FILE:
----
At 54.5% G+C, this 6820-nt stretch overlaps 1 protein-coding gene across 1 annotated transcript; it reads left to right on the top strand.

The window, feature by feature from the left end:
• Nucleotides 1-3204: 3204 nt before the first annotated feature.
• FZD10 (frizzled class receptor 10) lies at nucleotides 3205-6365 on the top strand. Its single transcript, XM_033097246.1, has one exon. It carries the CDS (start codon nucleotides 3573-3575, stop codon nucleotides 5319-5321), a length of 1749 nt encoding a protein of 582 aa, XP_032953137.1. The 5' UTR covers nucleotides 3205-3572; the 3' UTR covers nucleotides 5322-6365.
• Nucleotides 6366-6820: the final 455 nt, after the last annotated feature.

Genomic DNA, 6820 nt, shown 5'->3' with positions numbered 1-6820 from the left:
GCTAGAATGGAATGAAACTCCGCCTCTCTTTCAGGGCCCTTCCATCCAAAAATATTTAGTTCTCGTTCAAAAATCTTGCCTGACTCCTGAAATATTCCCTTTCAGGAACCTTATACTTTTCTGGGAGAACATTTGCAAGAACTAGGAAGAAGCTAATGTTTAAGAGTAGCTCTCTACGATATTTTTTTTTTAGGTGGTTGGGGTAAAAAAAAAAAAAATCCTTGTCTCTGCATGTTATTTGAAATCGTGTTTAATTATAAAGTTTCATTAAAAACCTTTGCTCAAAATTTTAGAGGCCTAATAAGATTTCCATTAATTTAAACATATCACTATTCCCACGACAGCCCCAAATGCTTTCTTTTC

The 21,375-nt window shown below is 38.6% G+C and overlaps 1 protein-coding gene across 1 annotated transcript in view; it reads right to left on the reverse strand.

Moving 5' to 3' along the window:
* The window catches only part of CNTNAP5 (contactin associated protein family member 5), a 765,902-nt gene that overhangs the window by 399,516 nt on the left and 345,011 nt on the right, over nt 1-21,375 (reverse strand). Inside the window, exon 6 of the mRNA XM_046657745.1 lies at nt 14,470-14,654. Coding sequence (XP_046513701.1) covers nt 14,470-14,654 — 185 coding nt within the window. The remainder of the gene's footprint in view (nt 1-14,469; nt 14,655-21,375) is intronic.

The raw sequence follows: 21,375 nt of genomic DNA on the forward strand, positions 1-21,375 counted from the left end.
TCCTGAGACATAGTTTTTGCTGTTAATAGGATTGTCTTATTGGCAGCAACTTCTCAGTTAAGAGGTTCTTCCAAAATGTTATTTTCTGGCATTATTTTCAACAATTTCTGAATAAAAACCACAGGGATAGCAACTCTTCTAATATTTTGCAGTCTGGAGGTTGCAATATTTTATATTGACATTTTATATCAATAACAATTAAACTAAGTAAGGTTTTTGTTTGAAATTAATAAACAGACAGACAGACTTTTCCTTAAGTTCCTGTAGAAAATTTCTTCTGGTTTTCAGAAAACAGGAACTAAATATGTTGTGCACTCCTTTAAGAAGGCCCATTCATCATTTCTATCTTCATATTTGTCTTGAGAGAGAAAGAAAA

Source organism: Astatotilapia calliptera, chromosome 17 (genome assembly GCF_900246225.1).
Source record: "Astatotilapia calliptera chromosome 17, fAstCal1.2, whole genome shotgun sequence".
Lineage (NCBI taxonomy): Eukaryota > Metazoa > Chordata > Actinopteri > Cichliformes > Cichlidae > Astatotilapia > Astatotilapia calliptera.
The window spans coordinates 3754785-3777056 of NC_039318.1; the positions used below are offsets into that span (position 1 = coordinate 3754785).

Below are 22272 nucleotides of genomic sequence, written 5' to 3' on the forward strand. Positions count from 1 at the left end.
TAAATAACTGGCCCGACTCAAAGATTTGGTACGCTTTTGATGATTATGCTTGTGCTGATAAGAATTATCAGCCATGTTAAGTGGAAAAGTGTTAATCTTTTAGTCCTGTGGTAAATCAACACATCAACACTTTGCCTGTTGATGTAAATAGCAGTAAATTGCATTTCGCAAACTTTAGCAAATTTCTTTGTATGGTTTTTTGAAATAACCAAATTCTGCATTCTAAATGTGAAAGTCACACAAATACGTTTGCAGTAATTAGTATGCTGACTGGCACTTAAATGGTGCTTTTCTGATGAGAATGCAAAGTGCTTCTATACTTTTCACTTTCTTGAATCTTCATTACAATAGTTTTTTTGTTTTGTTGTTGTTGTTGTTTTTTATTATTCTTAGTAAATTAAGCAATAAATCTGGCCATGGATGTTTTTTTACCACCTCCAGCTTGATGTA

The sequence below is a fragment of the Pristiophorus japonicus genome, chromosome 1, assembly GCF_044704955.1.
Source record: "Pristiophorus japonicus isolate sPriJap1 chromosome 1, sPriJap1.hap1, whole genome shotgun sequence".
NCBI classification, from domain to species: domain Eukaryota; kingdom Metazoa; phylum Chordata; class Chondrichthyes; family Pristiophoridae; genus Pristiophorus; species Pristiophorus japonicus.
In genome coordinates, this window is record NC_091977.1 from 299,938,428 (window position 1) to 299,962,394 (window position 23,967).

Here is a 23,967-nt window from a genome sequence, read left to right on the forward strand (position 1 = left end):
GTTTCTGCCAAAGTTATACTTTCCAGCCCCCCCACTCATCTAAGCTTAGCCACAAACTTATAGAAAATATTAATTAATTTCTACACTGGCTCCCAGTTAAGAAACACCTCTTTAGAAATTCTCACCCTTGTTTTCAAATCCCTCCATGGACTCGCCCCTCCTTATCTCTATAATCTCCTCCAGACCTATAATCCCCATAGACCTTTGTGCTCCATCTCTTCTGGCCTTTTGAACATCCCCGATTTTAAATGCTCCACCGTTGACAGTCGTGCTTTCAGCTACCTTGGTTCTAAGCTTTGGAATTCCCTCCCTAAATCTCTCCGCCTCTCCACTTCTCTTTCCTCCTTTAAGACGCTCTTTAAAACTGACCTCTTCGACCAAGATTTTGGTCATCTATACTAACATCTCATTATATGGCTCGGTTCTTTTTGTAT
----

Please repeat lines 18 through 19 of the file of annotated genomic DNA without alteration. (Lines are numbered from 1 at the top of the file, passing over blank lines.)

TAAATAACTGGCCCGACTCAAAGATTTGGTACGCTTTTGATGATTATGCTTGTGCTGATAAGAATTATCAGCCATGTTAAGTGGAAAAGTGTTAATCTTTTAGTCCTGTGGTAAATCAACACATCAACACTTTGCCTGTTGATGTAAATAGCAGTAAATTGCATTTCGCAAACTTTAGCAAATTTCTTTGTATGGTTTTTTGAAATAACCAAATTCTGCATTCTAAATGTGAAAGTCACACAAATACGTTTGCAGTAATTAGTATGCTGACTGGCACTTAAATGGTGCTTTTCTGATGAGAATGCAAAGTGCTTCTATACTTTTCACTTTCTTGAATCTTCATTACAATAGTTTTTTTGTTTTGTTGTTGTTGTTGTTTTTTATTATTCTTAGTAAATTAAGCAATAAATCTGGCCATGGATGTTTTTTTACCACCTCCAGCTTGATGTA

The sequence below is a fragment of the Pristiophorus japonicus genome, chromosome 1, assembly GCF_044704955.1.